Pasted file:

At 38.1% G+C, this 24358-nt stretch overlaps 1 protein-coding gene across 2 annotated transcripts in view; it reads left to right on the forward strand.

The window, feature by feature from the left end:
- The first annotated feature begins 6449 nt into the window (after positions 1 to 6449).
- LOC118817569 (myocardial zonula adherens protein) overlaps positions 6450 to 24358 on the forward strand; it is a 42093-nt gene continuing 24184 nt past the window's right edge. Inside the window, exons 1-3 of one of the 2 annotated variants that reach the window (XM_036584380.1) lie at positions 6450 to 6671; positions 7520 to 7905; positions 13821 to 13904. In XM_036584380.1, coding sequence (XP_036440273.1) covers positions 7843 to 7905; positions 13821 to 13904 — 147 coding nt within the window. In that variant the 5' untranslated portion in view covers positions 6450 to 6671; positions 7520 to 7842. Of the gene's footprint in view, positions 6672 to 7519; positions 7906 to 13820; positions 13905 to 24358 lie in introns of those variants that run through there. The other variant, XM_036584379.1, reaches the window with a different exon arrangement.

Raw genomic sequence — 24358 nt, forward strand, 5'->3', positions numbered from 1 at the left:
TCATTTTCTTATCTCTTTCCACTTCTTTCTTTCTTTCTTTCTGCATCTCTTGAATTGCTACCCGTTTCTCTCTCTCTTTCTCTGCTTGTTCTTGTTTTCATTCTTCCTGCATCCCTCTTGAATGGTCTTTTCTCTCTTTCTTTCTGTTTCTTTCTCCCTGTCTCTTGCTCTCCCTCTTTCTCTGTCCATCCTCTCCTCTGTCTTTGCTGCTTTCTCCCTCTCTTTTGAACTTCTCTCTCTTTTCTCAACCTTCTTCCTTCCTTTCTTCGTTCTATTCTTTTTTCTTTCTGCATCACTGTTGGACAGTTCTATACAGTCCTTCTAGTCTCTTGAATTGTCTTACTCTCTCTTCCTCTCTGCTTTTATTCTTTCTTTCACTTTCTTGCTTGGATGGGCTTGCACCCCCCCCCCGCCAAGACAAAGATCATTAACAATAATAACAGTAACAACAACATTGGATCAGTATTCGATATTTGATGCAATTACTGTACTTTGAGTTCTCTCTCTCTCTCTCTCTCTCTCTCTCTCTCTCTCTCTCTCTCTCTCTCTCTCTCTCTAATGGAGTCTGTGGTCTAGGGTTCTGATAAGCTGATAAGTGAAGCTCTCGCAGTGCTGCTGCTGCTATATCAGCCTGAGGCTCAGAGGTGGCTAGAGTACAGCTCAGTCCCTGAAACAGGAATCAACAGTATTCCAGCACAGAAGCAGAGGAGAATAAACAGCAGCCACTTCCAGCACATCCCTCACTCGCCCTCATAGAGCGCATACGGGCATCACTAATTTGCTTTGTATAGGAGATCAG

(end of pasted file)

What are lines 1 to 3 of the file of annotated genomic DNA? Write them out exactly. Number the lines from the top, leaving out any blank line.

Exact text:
At 38.1% G+C, this 24358-nt stretch overlaps 1 protein-coding gene across 2 annotated transcripts in view; it reads left to right on the forward strand.

The window, feature by feature from the left end:
- The first annotated feature begins 6449 nt into the window (after positions 1 to 6449).